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GP patient numbers surge by up to a third in two years

NHS lost almost 900 full-time GPs between December 2016 and 2018

The number of patients at GP surgeries has risen by up to a third in only two years, NHS figures show.

GPs had an average of 2,187 registered patients at the end of last year, an increase of 6% from 2,068 in December 2016.

In some areas the increases have been much higher. In Swale, Kent, the number of patients per GP has surged 31%, from 2,716 to 3,553 over two years.

Swindon and Kent’s south coast have both seen a 30% rise while 23 other health districts have had increases of at least 15%. These include Norwich, East Surrey, Southend, Blackpool, Knowsley in Merseyside and Southwark in south London, according to the data reported by the Daily Mail.

Professor Helen Stokes-Lampard, chairman of the Royal College of GPs, said it is deeply concerning to see figures that show rising patient numbers without a corresponding increase in the number of GPs to provide high levels of care for them.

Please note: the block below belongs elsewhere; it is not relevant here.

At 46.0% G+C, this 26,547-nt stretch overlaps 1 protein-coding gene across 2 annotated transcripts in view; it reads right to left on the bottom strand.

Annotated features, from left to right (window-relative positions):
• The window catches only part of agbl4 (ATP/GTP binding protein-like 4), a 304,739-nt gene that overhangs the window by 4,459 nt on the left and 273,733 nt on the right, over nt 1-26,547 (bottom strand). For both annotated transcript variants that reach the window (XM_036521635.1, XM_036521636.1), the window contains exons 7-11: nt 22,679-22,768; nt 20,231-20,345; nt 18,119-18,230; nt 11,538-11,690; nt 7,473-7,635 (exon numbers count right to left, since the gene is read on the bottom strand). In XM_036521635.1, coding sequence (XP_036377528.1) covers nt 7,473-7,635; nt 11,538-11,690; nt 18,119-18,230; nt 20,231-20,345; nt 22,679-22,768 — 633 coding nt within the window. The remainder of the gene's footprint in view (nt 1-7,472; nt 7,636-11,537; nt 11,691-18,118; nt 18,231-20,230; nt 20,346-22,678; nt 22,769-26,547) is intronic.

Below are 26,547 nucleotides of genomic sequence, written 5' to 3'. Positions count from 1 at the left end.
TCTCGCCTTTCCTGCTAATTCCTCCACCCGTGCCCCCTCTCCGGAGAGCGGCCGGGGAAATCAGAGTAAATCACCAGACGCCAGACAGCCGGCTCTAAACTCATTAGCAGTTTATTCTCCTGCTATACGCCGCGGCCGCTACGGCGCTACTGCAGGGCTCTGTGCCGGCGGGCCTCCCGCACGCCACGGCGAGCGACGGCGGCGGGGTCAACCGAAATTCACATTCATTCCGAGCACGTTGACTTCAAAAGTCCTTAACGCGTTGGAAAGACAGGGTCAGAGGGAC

“The inevitable knock-on effects are soaring workload for GPs and our teams and patients having to wait longer for appointments. These figures show that in certain areas of the country, these pressures are particularly severe,” she added.

The figures, which exclude trainees and locums, also show that the NHS lost almost 900 full-time GPs between December 2016 and December 2018. Over the same period English surgeries have gained an additional 1.4 million patients, although some of these will be duplicates.

The staffing crisis has been exacerbated by significant numbers of doctors retiring in their 50s to avoid new tax penalties on their pensions. They are now allowed to save a maximum of £1m in their retirement pots before incurring charges, whereas previously there was no limit.

Health Secretary Matt Hancock has launched a three-month consultation on the NHS pension scheme.

An NHS spokesman said: “GP retirements have meant GP numbers falling, but fortunately the number of young doctors now training to be a GP is at its highest ever. So over time GP numbers should again grow, building on the 300 increase over the past year, and this will be helped by a comprehensive solution to the pensions issue which has led to more early retirements.”

The 6% rise in patients per GP is the equivalent of every full-time family doctor taking on an additional 120 patients.